Adequacy of representation is a central concept in the law of case aggregation. Not surprisingly, it plays an important role in the final report of the American Law Institute’s Principles of the Law of Aggregate Litigation project. Ever since the seminal case of Hansberry v. Lee, the conventional wisdom has been that a nonparty (B) can sometimes be bound to the results of litigation choices made by a party (A) if A adequately represents B’s interests in the litigation. Yet, as I argue in this Article, proceduralists today—some seventy years after Hansberry v. Lee—still lack a clear understanding of what representation means in adjudication and why a nonparty can be bound on a representation theory.
Part I describes the puzzle of adjudicative representation. It shows that representation has no distinctive role to play in precluding absentees when outcome quality is the only goal, and, as a result, it is possible to justify a body of preclusion doctrine that extends well beyond current limits. Representation does have a special role to play when process-based participation is added to the mix, but the body of nonparty preclusion law it supports is so limited that even the class action has trouble fitting in. The result is a serious mismatch between justification and doctrine: outcome-based justifications go too far, and process-based justifications do not go far enough.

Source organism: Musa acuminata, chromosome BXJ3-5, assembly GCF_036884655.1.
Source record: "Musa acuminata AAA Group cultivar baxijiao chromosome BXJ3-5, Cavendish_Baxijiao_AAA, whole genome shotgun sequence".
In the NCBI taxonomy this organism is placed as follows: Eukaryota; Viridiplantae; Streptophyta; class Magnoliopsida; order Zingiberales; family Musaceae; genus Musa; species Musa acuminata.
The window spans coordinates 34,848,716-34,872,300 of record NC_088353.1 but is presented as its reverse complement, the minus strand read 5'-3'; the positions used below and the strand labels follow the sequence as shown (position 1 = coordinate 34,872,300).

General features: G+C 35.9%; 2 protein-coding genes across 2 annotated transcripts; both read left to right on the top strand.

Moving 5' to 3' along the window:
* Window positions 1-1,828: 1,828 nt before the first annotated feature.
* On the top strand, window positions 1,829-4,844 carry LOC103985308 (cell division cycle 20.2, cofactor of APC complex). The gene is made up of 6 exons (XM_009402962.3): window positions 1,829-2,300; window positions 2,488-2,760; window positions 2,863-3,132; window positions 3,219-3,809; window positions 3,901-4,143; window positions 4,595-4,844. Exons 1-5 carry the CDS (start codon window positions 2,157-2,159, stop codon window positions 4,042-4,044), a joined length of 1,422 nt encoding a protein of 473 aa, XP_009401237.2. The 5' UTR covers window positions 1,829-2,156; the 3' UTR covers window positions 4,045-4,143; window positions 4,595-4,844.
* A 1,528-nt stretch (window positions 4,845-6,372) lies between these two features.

Part II examines three approaches to restoring the fit between doctrine and justification. All three accept the standard account of the process-based day-in-court right and try to restore the fit by defending some form of class action exceptionalism. One approach, which I call “mixed theory,” relies on a combination of features that supposedly make the class action a distinctive preclusion device. The second approach recharacterizes the class action with an administrative agency analogy that arguably removes process-based constraints. The third approach relies on a contractarian theory to argue that parties would agree to the class action (and not much else) in a suitably defined hypothetical bargaining situation. As Part II shows, none of these approaches work.
Part III approaches the puzzle in a different way. It takes the mismatch between justification and doctrine as reason to rethink justification and, in particular, to critically examine the conventional account of the process-based day-in-court right. Part III reconstructs the right to make it a better version of what the Supreme Court actually means it to be. The result is a process-based day-in-court right that rejects class action exceptionalism and is flexible enough to accommodate some forms of case aggregation and broader nonparty preclusion.
Part IV briefly sketches the implications of Part III’s analysis for one of the most difficult and controversial problems in class action practice today—the problem of limiting collateral attack on class settlements. In particular, process-based day-in-court constraints pose less of a challenge to a limited collateral attack rule when the day-in-court right is conceived as it should be—as a flexible right that accommodates competing concerns at its core.
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